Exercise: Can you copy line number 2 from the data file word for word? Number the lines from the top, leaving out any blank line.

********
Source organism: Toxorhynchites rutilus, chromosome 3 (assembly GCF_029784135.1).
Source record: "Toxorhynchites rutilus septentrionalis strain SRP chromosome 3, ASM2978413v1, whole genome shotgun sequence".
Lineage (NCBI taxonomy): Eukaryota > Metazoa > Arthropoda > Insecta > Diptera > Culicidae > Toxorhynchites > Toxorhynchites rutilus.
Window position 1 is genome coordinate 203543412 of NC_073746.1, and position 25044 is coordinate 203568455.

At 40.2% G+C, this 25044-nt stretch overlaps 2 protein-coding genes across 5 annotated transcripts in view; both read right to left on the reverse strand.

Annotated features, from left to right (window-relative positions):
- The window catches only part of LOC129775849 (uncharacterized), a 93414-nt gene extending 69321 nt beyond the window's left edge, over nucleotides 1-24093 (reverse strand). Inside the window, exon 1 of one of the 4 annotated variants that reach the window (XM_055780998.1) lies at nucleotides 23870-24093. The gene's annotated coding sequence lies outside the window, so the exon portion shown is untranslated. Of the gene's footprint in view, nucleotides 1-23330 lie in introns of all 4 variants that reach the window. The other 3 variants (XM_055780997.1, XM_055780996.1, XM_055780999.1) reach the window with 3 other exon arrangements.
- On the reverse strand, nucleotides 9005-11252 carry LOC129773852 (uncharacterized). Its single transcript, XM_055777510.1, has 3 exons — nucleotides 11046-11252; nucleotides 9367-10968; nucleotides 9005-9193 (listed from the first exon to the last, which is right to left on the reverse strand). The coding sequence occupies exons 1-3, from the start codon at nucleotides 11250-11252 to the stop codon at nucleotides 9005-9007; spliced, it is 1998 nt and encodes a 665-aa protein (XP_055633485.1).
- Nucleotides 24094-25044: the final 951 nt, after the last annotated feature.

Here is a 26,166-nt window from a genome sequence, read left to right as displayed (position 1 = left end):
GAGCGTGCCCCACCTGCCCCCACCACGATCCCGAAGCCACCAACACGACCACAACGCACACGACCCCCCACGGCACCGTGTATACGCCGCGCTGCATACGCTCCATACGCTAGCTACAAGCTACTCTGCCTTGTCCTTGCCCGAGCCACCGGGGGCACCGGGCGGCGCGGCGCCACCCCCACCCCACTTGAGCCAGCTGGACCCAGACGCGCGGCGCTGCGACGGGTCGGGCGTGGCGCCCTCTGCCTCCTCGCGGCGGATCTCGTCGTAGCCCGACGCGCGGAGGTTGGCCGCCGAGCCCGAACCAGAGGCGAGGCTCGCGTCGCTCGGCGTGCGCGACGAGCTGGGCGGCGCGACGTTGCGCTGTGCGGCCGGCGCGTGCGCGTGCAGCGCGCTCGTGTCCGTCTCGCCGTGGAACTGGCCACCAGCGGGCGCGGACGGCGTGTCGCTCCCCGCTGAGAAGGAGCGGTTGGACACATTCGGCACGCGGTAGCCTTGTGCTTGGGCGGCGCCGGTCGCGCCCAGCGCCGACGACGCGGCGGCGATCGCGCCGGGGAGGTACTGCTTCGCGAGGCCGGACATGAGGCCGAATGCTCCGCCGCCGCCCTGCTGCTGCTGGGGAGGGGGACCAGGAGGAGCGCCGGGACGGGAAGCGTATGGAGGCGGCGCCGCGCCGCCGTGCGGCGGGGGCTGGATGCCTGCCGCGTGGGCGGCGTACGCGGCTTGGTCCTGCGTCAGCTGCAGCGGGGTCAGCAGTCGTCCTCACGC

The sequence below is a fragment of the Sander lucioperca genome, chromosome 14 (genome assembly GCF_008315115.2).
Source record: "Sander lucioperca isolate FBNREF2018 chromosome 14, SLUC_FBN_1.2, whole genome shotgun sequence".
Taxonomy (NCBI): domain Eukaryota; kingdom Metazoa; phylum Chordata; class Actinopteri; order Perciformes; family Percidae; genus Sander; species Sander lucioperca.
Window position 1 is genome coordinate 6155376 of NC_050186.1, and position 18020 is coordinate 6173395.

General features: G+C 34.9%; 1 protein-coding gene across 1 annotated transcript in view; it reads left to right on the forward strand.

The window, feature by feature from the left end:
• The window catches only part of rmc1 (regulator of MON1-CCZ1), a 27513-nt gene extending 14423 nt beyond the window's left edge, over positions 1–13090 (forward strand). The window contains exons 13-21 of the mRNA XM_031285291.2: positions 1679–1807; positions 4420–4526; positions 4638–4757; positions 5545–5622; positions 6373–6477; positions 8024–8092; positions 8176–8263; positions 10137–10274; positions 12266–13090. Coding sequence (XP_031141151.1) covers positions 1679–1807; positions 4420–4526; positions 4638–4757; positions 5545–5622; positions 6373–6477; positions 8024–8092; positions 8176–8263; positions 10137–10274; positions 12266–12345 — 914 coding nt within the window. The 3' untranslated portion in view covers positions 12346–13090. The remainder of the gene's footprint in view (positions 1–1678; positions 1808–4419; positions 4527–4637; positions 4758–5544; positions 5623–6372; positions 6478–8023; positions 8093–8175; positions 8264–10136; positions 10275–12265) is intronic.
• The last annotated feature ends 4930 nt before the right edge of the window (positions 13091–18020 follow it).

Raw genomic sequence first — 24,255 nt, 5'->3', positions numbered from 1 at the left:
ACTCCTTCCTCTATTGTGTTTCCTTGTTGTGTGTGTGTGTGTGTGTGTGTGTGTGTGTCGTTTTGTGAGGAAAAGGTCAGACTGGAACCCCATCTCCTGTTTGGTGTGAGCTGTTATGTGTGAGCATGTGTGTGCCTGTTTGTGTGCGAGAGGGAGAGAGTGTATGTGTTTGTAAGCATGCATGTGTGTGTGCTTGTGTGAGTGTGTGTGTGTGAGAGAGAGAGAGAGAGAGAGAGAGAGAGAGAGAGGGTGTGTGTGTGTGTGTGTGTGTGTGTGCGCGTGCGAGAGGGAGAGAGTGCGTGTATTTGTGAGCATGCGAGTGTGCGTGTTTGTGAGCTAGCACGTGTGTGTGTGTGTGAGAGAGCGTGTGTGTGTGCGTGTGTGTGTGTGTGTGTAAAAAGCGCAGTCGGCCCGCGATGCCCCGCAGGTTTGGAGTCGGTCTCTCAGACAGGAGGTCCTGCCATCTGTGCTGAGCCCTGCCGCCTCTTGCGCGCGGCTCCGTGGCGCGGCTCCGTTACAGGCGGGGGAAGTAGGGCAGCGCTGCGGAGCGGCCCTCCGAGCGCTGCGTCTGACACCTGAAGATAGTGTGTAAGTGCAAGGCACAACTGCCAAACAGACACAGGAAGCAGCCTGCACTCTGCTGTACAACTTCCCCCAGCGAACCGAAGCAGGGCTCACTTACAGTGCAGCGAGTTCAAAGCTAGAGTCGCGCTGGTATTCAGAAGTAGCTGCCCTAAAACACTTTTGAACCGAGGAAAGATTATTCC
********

Source record: "Toxorhynchites rutilus septentrionalis strain SRP chromosome 3, ASM2978413v1, whole genome shotgun sequence".